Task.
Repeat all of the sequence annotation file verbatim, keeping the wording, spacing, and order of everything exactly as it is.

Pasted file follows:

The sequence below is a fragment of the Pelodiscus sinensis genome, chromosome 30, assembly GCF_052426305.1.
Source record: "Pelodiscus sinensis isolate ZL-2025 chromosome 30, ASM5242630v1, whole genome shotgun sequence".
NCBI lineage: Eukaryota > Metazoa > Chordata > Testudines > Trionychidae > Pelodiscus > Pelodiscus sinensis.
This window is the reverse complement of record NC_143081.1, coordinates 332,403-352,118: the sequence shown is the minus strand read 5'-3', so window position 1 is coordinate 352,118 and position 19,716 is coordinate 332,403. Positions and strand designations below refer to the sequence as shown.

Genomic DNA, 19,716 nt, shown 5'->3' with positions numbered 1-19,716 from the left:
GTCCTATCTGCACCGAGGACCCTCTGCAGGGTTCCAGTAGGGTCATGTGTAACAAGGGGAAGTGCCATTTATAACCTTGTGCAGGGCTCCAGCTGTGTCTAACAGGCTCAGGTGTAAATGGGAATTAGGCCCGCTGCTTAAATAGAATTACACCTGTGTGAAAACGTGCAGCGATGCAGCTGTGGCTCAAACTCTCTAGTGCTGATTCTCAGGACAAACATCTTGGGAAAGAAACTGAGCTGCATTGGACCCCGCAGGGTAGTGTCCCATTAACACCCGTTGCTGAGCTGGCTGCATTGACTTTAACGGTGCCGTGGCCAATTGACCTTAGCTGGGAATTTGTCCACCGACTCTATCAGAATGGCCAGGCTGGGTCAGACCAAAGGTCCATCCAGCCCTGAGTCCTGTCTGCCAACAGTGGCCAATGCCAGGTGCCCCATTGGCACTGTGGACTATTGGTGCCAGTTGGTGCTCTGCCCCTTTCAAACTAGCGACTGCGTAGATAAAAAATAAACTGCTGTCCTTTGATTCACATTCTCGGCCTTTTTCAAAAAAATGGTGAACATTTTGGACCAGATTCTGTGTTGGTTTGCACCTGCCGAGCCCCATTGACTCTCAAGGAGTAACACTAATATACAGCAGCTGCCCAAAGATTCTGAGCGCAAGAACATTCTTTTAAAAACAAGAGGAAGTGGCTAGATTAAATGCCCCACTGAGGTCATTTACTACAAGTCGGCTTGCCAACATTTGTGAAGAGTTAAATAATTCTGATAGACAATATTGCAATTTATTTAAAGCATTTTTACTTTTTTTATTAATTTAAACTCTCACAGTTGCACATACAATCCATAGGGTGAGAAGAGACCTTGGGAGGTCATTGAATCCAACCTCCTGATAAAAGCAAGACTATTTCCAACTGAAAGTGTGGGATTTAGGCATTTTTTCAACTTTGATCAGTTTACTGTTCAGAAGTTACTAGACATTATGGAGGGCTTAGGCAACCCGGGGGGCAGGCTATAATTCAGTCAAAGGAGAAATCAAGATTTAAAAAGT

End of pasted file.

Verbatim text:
The sequence below is a fragment of the Pelodiscus sinensis genome, chromosome 30, assembly GCF_052426305.1.
Source record: "Pelodiscus sinensis isolate ZL-2025 chromosome 30, ASM5242630v1, whole genome shotgun sequence".
NCBI lineage: Eukaryota > Metazoa > Chordata > Testudines > Trionychidae > Pelodiscus > Pelodiscus sinensis.
This window is the reverse complement of record NC_143081.1, coordinates 332,403-352,118: the sequence shown is the minus strand read 5'-3', so window position 1 is coordinate 352,118 and position 19,716 is coordinate 332,403. Positions and strand designations below refer to the sequence as shown.

Genomic DNA, 19,716 nt, shown 5'->3' with positions numbered 1-19,716 from the left:
GTCCTATCTGCACCGAGGACCCTCTGCAGGGTTCCAGTAGGGTCATGTGTAACAAGGGGAAGTGCCATTTATAACCTTGTGCAGGGCTCCAGCTGTGTCTAACAGGCTCAGGTGTAAATGGGAATTAGGCCCGCTGCTTAAATAGAATTACACCTGTGTGAAAACGTGCAGCGATGCAGCTGTGGCTCAAACTCTCTAGTGCTGATTCTCAGGACAAACATCTTGGGAAAGAAACTGAGCTGCATTGGACCCCGCAGGGTAGTGTCCCATTAACACCCGTTGCTGAGCTGGCTGCATTGACTTTAACGGTGCCGTGGCCAATTGACCTTAGCTGGGAATTTGTCCACCGACTCTATCAGAATGGCCAGGCTGGGTCAGACCAAAGGTCCATCCAGCCCTGAGTCCTGTCTGCCAACAGTGGCCAATGCCAGGTGCCCCATTGGCACTGTGGACTATTGGTGCCAGTTGGTGCTCTGCCCCTTTCAAACTAGCGACTGCGTAGATAAAAAATAAACTGCTGTCCTTTGATTCACATTCTCGGCCTTTTTCAAAAAAATGGTGAACATTTTGGACCAGATTCTGTGTTGGTTTGCACCTGCCGAGCCCCATTGACTCTCAAGGAGTAACACTAATATACAGCAGCTGCCCAAAGATTCTGAGCGCAAGAACATTCTTTTAAAAACAAGAGGAAGTGGCTAGATTAAATGCCCCACTGAGGTCATTTACTACAAGTCGGCTTGCCAACATTTGTGAAGAGTTAAATAATTCTGATAGACAATATTGCAATTTATTTAAAGCATTTTTACTTTTTTTATTAATTTAAACTCTCACAGTTGCACATACAATCCATAGGGTGAGAAGAGACCTTGGGAGGTCATTGAATCCAACCTCCTGATAAAAGCAAGACTATTTCCAACTGAAAGTGTGGGATTTAGGCATTTTTTCAACTTTGATCAGTTTACTGTTCAGAAGTTACTAGACATTATGGAGGGCTTAGGCAACCCGGGGGGCAGGCTATAATTCAGTCAAAGGAGAAATCAAGATTTAAAAAGT